The National Equality March was a national political rally that occurred October 11, 2009 in Washington, D.C. It called for equal protection for lesbian, gay, bisexual and transgender people in all matters governed by civil law in all states and districts. The march was called for by LGBT activist Cleve Jones and organized by Equality Across America and the Courage Campaign. Kip Williams and Robin McGehee served as co-directors. This was the first national march in Washington, D.C., for LGBT rights since the 2000 Millennium March.

There was a specific bisexual, pansexual and queer-identified contingent that was organized to be a part of the march.[48] Several bisexual, pansexual and queer-identified groups including BiNet USA, New York Area Bisexual Network, DC Bi Women and BiMA DC, came together and marched, showing bisexual, pansexual and queer solidarity.[49] There were four out bisexual speakers at the National Equality March rally: Michael Huffington, Lady Gaga, Chloe Noble, and Penelope Williams.

In October 2009, LGBT activist Amy Andre[50] was appointed as executive director of the San Francisco Pride Celebration Committee, making her San Francisco Pride's first bisexual woman of color executive director.[51][52]

See alsoEdit

ReferencesEdit

  1. ^ Christina Richards, Meg Barker (2015). Sexuality and Gender for Mental Health Professionals: A Practical Guide. SAGE Publications. p. 116. ISBN 1446287165. Retrieved August 23, 2017. The identity 'bisexual' can be considered to be an umbrella term which includes all of the following groups and more: [...] People who don't see gender as a defining feature of their sexual attraction (some may also use terms like pansexual, omnisexual or ecosexual - see Glossary)." 
  2. ^ Sherwood Thompson (2014). Encyclopedia of Diversity and Social Justice. Rowman & Littlefield. p. 98. ISBN 1442216069. Retrieved August 23, 2017. There are many other identity labels that could fall under the wider umbrella of bisexuality, such as pansexual, omnisexual, biromantic, or fluid (Eisner, 2013).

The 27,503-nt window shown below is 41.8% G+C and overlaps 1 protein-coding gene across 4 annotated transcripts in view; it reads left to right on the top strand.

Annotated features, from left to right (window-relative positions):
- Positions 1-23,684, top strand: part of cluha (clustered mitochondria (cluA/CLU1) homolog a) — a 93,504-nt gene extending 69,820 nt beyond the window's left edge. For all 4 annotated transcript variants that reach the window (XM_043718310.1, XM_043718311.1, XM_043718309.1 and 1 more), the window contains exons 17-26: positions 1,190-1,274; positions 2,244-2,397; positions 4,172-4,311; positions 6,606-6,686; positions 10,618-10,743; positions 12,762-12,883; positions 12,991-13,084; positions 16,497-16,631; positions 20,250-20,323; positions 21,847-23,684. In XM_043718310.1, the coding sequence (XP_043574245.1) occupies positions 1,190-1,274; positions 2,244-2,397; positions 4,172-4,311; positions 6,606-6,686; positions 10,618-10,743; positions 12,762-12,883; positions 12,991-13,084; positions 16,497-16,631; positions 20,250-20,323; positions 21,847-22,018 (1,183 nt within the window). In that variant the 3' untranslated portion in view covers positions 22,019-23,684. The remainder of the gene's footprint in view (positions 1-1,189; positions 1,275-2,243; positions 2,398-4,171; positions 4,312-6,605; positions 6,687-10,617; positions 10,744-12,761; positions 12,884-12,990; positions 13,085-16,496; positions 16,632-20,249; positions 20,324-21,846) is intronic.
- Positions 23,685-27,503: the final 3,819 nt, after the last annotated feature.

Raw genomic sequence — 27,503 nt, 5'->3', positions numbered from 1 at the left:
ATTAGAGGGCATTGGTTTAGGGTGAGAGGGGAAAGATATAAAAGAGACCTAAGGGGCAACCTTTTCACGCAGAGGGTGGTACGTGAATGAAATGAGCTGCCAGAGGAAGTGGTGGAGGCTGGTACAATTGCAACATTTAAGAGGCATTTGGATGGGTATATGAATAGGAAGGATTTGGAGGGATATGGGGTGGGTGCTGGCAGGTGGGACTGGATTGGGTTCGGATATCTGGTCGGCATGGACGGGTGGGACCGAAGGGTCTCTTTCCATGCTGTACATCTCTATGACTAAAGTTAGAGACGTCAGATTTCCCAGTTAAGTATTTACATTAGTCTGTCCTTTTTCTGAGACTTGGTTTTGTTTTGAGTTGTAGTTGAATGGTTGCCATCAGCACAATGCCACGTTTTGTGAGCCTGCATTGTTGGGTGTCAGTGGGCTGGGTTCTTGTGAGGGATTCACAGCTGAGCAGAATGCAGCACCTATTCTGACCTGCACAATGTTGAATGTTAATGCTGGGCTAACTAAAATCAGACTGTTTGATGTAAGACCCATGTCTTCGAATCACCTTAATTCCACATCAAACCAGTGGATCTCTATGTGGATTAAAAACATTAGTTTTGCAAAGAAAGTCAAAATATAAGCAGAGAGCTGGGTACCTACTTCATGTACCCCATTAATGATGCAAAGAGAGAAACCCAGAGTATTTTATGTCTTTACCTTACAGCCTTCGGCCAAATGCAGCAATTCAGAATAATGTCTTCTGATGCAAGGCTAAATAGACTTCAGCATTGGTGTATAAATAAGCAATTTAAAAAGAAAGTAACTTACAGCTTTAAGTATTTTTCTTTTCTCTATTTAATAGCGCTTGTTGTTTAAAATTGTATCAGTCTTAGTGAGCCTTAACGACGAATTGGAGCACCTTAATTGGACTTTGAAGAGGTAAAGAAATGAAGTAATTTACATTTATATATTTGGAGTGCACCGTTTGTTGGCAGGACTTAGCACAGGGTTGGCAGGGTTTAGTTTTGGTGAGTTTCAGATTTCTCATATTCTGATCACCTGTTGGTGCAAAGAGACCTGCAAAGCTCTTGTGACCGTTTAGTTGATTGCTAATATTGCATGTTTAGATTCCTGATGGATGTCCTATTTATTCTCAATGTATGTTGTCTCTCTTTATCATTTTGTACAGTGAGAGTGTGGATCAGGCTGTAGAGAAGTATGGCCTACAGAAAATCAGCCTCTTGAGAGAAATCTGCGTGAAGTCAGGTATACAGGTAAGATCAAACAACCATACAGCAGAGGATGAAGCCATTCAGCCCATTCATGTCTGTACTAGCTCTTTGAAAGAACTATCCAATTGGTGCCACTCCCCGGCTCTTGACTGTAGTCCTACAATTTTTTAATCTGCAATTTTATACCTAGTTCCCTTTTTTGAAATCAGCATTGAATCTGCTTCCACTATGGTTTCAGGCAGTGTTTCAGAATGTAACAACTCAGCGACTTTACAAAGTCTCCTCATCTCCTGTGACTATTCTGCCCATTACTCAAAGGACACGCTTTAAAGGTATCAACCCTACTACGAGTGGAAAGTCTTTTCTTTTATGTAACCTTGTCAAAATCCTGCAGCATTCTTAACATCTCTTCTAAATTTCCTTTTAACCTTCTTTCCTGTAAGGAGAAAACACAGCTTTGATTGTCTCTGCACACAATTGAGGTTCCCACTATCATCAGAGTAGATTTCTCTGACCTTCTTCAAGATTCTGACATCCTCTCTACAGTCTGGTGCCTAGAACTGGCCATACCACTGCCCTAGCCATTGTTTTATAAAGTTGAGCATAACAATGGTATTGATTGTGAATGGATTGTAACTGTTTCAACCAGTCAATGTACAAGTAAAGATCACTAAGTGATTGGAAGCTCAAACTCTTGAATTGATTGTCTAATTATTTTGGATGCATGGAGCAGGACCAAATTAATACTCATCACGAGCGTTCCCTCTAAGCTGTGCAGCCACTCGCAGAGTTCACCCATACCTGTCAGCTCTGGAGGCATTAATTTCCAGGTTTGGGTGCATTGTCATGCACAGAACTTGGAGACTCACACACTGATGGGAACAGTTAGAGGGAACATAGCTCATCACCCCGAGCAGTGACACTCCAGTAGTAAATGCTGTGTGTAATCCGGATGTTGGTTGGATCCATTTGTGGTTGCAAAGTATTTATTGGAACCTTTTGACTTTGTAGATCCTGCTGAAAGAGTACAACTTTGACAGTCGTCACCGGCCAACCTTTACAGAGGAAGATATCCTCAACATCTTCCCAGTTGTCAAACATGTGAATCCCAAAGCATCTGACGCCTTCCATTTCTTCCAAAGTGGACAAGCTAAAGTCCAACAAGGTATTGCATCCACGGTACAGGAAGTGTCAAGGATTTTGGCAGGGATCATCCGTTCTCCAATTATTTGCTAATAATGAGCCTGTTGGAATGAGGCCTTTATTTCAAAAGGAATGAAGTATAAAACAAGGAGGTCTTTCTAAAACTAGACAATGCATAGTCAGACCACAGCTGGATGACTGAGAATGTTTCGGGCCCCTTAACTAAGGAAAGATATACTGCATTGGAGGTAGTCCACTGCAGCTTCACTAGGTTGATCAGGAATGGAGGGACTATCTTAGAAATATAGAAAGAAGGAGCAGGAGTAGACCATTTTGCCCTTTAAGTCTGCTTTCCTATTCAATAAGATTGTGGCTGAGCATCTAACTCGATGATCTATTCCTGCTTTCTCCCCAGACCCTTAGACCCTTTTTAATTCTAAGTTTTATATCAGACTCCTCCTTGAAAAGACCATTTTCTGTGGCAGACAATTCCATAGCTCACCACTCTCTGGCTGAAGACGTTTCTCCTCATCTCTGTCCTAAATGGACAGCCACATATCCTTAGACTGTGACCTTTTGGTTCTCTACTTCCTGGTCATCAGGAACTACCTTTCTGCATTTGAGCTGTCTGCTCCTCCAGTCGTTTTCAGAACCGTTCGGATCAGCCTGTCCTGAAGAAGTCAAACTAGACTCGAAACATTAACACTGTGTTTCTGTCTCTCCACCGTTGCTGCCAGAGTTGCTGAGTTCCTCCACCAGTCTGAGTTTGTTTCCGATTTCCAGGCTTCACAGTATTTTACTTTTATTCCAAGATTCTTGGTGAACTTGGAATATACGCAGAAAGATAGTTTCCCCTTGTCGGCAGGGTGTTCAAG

3. ^ Michael Musto, April 7, 2009. Ever Meet a Real Bisexual? Archived April 13, 2010, at the Wayback Machine., The Village Voice.
  4. ^ "Lesbian Life About Bisexuality". 
  5. ^ "We Have Some Bones to Pick About the end of Angela and Roxie". Archived from the original on 2010-07-05. 
  6. ^ "Queers United". 
  7. ^ "Task Force Report On Bisexuality". Archived from the original on 2014-02-16. 
  8. ^ "HRC article on bisexuality". 
  9. ^ "GLAAD TV Report" (PDF). Archived from the original (PDF) on 2011-11-19. 
  10. ^ a b Maria, September 24, 2009. "How Far Have We Come?"[permanent dead link], Bi Social Network
  11. ^ "Thirteen On House". Archived from the original on 2013-01-02. 
  12. ^ a b "Among LGBT Americans, bisexuals stand out when it comes to identity, acceptance". Pew Research Center. 2015-02-20. Retrieved 2017-08-22. 
  13. ^ Adrienne Williams, September 23, 2009. Bi Social "Network Celebrates Bisexual Day: Moves into Activism" Archived 2010-04-30 at the Wayback Machine., Bi Social Network
  14. ^ "Bi Social Calendar". Archived from the original on 2010-04-30. 
  15. ^ "BinetUSA writes about biphobia". 
  16. ^ Maria, May 7, 2009. Bisexuals, the Hetero-Privilege Myth Archived 2010-06-01 at the Wayback Machine., Bi Social Network
  17. ^ "BiCon UK". 
  18. ^ "Because Conference". 
  19. ^ "Bi Camp USA". 
  20. ^ a b "The Fence". 
  21. ^ a b "Bi Women Boston". 
  22. ^ "Binet USA". 
  23. ^ "Bi Resource Center". 
  24. ^ "Bi Magazine". 
  25. ^ "Bi Social Network". 
  26. ^ "Bi Community News UK". 
  27. ^ "Bi Community Netherlands". [permanent dead link]
  28. ^ "Bi Writers Association". Archived from the original on 2009-12-19. 
  29. ^ "Bi Media". 
  30. ^ Robyn Ochs
  31. ^ Maria, August 11, 2009.Micah Kellner, New York's Openly Bisexual Assemblyman Archived 2009-09-25 at the Wayback Machine.,BiSocial News.
  32. ^ "Bi Mental Health Group". 
  33. ^ "BinetUSA Group link". 
  34. ^ "BinetUSA Media". 
  35. ^ "Bipride LA". Archived from the original on 2009-08-02. 
  36. ^ "Bipride NYC". 
  37. ^ "Yes, 23 is everywhere. Here are 23 examples in the GTA". Toronto: The Planet Star. February 15, 2007. 
  38. ^ "Rose By Any Other Name". 
  39. ^ "Fencesitter Films". 
  40. ^ "From Out Bi Director Kyle Schickner". 
  41. ^ "Real World DC". 
  42. ^ "Real World Bisexuals". 
  43. ^ "Show me your bisexuals". 
  44. ^ "Emily Schromm talks". 
  45. ^ a b "Mike Manning Metro Weekly". 
  46. ^ "Mike Manning Bi history and controversy". 
  47. ^ "Bi Now, Gay Later". 
  48. ^ "Bi/Pan March Contingent". Archived from the original on 2013-01-11. 
  49. ^ Maria, October 15, 2009. "My Experience at the National Equality March", Bi Social Network
  50. ^ "Amy Andre to head San Francisco Pride". 
  51. ^ http://archive.oaklandlocal.com/article/sf-pride-40[permanent dead link]
  52. ^ Adrienne Williams, October 19, 2009. Interview with Amy Andre: New Bisexual Executive Director of SF Pride, BiSocial Network.

Further readingEdit

GeneralEdit

MagazinesEdit